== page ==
4) Seniors are the most experienced drivers, making them safer on the road than younger drivers
Adult Children Concerned About Senior Parents Driving
Among adults whose parents are senior drivers, more than 55 percent are anxious about their parents driving habits and safety on the road. Seniors themselves are concerned about their capacity, although they want to continue driving well into their 80s. Quality of vision or hearing, impairment by medications and certain diseases such as diabetes or arthritis, memory loss, and reflex response time are all factors.
According to Liberty Mutual, seniors are willing to have “the talk” about their driving competence with their families but the discussion actually takes place only about 23 percent of the time. USAToday
The Center for Disease Control and the National Highway Traffic Safety Administration are addressing concerns about traffic safety through public education and outreach. AAA provides no-cost driver self-evaluations to help seniors identify and remedy any areas of concern and identify risk factors before there is an accident. Rather than give up the keys entirely, these programs are designed to help seniors and their families make good decisions about when it’s time to stop driving. Studies indicate that age is not the factor which should determine when an individual should stop driving. Multiple factors must be evaluated on a case-by-case basis, including vision, cognition, fitness level, strength and the impact of diseases and/or medications on driving capacity.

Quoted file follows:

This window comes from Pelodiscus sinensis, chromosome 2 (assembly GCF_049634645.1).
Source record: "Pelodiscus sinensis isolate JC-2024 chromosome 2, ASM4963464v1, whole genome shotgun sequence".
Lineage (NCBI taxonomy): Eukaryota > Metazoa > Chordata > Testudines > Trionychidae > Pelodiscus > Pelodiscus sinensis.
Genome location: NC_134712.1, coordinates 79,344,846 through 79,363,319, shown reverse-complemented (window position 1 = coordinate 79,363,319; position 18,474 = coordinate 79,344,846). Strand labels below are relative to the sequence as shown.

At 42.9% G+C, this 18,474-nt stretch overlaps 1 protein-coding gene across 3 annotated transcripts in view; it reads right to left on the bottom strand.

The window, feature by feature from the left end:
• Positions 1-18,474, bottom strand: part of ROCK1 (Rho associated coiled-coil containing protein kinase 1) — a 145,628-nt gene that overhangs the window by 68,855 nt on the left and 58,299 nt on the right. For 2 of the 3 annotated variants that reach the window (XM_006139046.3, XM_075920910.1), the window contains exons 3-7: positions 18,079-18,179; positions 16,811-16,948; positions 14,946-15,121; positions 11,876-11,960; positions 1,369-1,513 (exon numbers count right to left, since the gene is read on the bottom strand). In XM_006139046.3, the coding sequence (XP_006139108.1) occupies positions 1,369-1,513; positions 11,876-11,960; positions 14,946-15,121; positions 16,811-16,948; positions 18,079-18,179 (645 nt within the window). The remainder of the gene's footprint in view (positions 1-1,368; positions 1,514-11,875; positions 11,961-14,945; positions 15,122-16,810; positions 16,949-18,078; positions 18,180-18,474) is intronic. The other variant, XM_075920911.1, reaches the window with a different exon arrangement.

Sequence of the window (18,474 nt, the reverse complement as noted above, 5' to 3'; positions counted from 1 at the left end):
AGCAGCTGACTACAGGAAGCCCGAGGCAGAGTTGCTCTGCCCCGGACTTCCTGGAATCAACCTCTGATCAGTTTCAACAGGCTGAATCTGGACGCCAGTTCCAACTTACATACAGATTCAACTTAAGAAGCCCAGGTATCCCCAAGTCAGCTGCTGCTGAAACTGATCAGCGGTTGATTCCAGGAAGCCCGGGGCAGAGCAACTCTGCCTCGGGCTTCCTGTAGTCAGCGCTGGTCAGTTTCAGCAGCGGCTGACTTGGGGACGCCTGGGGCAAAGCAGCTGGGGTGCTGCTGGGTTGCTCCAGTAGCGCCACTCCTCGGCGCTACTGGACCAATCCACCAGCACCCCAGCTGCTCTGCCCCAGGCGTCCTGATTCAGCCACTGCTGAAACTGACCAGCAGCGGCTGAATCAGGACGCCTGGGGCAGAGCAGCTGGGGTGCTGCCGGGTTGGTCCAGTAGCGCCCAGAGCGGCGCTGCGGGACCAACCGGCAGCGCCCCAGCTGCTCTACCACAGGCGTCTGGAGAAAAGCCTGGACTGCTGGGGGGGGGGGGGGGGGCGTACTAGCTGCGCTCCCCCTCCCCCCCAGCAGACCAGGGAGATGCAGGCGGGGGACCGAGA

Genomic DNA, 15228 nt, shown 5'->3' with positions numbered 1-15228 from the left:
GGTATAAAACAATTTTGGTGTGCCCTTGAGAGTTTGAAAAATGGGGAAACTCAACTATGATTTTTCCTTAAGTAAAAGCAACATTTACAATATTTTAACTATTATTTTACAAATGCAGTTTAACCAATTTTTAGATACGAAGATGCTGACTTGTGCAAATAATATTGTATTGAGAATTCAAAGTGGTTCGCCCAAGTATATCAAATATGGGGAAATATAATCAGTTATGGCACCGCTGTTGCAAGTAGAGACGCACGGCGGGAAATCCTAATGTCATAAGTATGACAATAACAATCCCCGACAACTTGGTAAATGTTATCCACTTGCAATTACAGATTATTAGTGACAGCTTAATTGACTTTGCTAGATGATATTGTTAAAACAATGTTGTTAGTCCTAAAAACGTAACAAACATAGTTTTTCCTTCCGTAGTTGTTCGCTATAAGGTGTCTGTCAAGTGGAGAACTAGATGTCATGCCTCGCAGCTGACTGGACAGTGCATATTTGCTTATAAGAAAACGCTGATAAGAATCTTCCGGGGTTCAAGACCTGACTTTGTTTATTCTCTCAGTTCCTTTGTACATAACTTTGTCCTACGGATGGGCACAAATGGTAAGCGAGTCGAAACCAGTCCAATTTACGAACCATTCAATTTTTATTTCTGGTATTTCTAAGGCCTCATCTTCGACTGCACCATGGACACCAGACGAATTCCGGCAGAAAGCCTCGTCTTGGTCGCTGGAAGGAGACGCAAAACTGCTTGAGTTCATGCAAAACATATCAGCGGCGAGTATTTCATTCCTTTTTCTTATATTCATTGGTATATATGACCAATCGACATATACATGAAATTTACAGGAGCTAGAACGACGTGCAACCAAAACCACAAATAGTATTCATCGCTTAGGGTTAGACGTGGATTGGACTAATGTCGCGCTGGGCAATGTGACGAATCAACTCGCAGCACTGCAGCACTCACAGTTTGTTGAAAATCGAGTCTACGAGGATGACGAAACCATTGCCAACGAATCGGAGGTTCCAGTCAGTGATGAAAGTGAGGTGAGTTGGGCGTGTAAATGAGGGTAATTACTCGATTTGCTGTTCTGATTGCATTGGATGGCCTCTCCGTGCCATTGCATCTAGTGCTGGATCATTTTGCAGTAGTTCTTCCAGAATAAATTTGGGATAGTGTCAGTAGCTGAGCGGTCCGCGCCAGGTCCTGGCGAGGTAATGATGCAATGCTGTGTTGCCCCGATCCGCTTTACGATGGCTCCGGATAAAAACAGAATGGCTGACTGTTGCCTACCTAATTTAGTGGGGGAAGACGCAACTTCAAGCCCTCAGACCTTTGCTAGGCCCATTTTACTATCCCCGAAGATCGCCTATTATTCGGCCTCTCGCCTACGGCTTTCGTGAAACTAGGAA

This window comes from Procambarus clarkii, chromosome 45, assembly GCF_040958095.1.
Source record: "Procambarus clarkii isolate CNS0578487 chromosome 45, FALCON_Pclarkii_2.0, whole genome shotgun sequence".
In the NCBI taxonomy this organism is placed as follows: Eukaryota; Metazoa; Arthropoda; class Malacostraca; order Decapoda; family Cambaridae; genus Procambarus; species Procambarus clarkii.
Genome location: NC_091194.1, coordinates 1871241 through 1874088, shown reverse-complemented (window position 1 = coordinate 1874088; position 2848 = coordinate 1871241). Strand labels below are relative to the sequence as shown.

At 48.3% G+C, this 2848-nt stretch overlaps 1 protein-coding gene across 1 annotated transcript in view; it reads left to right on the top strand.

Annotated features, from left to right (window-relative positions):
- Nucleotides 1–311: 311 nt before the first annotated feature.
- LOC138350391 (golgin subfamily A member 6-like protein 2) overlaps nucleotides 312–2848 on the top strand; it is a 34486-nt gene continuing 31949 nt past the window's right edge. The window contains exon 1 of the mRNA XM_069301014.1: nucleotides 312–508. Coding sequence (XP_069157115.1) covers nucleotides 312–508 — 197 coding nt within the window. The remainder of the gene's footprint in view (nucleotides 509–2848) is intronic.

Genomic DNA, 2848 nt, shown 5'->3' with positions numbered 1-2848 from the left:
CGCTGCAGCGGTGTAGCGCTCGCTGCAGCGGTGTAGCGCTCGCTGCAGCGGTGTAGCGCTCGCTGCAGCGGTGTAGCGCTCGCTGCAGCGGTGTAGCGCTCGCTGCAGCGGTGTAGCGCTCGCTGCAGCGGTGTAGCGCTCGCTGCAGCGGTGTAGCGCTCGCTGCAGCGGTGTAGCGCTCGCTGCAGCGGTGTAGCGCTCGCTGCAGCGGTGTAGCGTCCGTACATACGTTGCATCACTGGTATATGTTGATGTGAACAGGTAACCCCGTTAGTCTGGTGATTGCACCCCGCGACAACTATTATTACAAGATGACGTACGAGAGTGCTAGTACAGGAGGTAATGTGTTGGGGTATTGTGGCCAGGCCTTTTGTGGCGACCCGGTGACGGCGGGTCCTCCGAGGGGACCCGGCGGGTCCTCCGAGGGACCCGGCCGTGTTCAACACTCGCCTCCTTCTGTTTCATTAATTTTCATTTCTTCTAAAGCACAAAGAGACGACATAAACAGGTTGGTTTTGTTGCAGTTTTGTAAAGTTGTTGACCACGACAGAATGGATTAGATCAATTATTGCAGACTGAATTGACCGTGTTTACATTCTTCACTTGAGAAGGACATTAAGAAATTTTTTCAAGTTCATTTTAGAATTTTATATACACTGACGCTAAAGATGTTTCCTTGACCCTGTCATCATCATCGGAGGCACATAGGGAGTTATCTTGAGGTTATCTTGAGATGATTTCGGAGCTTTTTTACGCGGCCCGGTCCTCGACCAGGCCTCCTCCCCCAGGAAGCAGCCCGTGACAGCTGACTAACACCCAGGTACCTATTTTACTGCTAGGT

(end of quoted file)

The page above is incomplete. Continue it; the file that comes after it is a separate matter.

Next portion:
Senior Drivers Are a Virtually Untapped Market
Since the majority of current UBI insureds are under 34 years old, auto insurance carriers have a unique opportunity to tap into a new market segment by pushing the benefits of usage based insurance to seniors and their adult children.
User Based Insurance data would help seniors accomplish the following:
• Study driving habits to identify trouble spots and map out alternate routes that minimize risk
• Provide “proof” of safe driving habits and patterns, alleviating concerns
• Alert seniors and their families if their driving is putting themselves and/or others at risk